Figure 2 - Tinius Olsen Torsion machine             Figure 3 – SIUE Rotational Encoder
device

Procedure

This torsion test experiment is performed on an aluminum rod using a manual torsion application
instrument. The rod is fixed at one end to the machine where the torques is measured, while the
other end is connected to a chuck that is rotated by a hand-operated crank. A large dial gauge , and
the torque sensor output to GENTEST, indicates the torque (in-lb) applied to the rod as the rod is
twisted by the hand crank. The rotational encoder is attached to the rod by screws and its output to
GENTEST gives the relative angle of twist developed in the rod as the torque is applied. The
torque-twist data is used to compute the shear strain and the shear stress on the rod. From the shear
stress-shear strain relational curve, the shearing modulus of elasticity (rigidity) cn be calculated, as
well as the proportionality limit and the yield limit for each applied torque.

Initial Setup

1. Measure the diameter of the sample using vernier calipers or a micrometer.
2. Mark two dots on the specimen. Place them about 10 inches apart approximately centered
between the two ends. Measure the distance between the two dots on the specimen which will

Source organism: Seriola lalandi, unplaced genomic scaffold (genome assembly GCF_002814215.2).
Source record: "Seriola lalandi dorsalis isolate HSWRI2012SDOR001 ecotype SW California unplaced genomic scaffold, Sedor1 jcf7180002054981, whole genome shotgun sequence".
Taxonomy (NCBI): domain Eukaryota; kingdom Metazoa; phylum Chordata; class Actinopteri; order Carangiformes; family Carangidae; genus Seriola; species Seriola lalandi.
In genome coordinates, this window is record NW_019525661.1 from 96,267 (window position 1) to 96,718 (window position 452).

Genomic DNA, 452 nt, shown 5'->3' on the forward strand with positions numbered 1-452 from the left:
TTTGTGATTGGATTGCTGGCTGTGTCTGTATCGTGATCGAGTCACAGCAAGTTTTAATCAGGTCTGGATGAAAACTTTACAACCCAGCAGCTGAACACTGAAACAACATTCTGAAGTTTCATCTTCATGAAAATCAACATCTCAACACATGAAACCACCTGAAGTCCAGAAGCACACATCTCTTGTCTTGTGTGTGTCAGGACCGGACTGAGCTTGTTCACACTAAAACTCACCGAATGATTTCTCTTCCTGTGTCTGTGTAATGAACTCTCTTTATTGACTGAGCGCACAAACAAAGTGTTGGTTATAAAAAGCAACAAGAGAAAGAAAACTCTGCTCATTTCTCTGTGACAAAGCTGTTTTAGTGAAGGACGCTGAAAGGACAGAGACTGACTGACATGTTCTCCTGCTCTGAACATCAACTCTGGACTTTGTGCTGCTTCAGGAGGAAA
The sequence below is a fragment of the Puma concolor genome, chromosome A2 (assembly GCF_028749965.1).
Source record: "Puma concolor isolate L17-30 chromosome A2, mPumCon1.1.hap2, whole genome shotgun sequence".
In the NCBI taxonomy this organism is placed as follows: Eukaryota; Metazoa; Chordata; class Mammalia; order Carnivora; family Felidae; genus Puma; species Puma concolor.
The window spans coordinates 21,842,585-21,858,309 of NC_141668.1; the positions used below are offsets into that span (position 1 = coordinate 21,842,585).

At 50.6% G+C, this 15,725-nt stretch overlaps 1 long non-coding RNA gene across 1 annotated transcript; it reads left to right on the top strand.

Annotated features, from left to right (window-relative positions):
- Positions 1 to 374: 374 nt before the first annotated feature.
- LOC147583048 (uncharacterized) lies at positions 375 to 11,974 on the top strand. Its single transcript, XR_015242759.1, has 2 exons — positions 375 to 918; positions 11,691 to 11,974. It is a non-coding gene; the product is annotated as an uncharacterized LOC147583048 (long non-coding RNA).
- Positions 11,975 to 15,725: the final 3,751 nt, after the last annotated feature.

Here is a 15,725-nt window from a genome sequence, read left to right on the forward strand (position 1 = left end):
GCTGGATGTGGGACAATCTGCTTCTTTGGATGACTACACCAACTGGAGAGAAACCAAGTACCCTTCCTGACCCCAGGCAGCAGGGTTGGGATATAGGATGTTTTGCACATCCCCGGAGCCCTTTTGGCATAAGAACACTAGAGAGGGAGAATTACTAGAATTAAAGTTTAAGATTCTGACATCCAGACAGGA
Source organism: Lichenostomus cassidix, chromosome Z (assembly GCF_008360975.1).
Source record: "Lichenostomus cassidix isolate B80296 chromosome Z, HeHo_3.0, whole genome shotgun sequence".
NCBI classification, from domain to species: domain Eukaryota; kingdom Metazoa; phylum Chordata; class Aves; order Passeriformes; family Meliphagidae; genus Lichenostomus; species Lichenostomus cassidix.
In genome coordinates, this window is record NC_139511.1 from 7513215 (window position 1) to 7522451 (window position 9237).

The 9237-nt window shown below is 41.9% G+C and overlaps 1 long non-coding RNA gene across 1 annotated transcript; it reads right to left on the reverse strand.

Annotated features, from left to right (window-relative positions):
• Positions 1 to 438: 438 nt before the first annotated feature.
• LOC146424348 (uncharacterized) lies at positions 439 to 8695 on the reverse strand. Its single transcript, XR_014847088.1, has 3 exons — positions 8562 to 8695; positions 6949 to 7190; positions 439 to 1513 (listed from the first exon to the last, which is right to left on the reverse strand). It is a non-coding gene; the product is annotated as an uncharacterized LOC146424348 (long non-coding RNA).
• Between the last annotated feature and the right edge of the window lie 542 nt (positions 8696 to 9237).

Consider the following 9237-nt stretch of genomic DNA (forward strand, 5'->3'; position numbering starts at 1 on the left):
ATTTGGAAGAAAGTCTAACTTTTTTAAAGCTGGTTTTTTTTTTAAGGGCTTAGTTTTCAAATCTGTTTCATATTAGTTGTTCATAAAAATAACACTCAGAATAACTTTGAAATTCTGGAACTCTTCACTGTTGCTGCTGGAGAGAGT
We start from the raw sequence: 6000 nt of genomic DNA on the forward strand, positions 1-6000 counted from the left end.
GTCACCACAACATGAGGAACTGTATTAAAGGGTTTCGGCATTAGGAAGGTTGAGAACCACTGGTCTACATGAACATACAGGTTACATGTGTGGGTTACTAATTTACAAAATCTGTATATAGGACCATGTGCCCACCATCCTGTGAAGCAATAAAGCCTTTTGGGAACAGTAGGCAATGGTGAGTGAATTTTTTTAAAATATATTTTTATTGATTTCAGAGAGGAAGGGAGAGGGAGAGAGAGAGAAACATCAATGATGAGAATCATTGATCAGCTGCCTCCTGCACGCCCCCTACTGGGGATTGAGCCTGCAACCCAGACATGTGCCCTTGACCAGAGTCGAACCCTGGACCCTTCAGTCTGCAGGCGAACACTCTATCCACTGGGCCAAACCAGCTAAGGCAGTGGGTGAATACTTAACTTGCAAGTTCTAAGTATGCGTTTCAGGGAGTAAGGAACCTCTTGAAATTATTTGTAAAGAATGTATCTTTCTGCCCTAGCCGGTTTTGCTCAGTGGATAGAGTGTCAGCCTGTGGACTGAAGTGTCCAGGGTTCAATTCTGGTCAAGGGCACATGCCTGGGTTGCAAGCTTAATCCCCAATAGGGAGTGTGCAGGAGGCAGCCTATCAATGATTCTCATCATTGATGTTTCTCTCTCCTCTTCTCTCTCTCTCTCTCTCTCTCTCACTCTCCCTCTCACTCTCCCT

be used to calculate the relative strain based on the total length.
3. Install the rod into the rotational encoder device. First
tighten the two small screws at the left encoder end, then
tighten the larger knob. Just make the connection firms,
but do not overtighten. Then, while gently holding rod
and pulling it to the left, gently push the right encoder
end toward the right and tighten the screws at that end.
The end result should be that there is no obvious
longitudinal freeplay of the rod within the encoders and
also no binding as the rod is rotated by hand.
4. Install the metal torsion sample and rotational encoder
Leave roughly equal space between the encoder device
and machine grips at each end of the specimen. Make
sure the specimen is long enough for the machine to hold
without any risk to slip during the test.
5. Start the GENTEST software. Select the Special test
icon, then enter “torsion” when asked which experiment
to run. Apply some torque to the sample and verify that
GENTEST is receiving the torque information. Gently
rock the rotational encoder device. You should see the encoder report an angle change.
IMPORTANT: From this point forward, do NOT touch the rotational encoder device as this
may introduce large errors in the reported angle.

Conducting and Completing the Experiment

2. Turn the torsion loading crank slowly counter-clockwise and continuously (1 cycle per second)
to put a positive torque into the sample.
3. When loading, the torque reading will nearly stop in the plastic range -- do not reset the angle
device to zero when strain hardening. This remaining angle is the real residual strain evidence.
Actually you should not touch the rotational encoder angle readout again during the test.
4. After the first loading phase, the red index pointer on the torque dial will remain in its